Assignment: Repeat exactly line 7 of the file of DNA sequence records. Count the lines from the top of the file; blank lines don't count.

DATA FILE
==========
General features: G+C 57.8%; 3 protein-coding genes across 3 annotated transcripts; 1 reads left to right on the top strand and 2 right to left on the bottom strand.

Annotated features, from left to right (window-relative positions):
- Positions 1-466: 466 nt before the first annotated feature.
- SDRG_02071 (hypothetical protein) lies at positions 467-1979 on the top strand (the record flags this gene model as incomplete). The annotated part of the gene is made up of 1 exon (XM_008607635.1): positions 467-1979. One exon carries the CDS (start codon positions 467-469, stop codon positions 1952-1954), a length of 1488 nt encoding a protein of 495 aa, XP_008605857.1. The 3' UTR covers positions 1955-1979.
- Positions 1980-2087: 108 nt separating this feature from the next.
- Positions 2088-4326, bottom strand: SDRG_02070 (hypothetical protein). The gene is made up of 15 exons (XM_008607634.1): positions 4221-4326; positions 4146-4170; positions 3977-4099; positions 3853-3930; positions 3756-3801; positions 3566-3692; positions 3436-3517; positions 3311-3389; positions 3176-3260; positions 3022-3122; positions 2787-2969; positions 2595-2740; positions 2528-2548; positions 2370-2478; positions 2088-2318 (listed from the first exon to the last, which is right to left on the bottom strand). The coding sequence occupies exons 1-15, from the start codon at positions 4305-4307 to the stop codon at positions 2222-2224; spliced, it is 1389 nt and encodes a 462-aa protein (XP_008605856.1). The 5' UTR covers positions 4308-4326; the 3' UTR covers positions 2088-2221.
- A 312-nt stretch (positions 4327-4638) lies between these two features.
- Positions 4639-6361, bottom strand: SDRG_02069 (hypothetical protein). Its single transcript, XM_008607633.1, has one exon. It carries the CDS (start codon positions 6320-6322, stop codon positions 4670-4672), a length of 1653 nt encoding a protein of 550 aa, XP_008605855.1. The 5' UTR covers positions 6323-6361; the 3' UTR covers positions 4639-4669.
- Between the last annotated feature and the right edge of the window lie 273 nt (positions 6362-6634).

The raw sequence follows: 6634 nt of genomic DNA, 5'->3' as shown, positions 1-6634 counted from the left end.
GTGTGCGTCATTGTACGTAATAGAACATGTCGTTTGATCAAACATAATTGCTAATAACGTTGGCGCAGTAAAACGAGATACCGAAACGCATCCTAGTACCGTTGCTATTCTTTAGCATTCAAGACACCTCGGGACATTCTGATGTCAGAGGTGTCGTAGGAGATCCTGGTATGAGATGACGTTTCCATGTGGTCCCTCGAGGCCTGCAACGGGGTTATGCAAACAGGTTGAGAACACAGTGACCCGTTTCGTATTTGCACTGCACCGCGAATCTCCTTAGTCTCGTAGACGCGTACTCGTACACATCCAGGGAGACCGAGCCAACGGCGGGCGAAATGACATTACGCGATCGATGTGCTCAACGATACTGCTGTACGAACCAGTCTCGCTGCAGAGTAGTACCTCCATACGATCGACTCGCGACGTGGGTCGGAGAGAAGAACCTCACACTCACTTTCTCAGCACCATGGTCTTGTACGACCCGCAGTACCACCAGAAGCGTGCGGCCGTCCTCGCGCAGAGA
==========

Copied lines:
- A 312-nt stretch (positions 4327-4638) lies between these two features.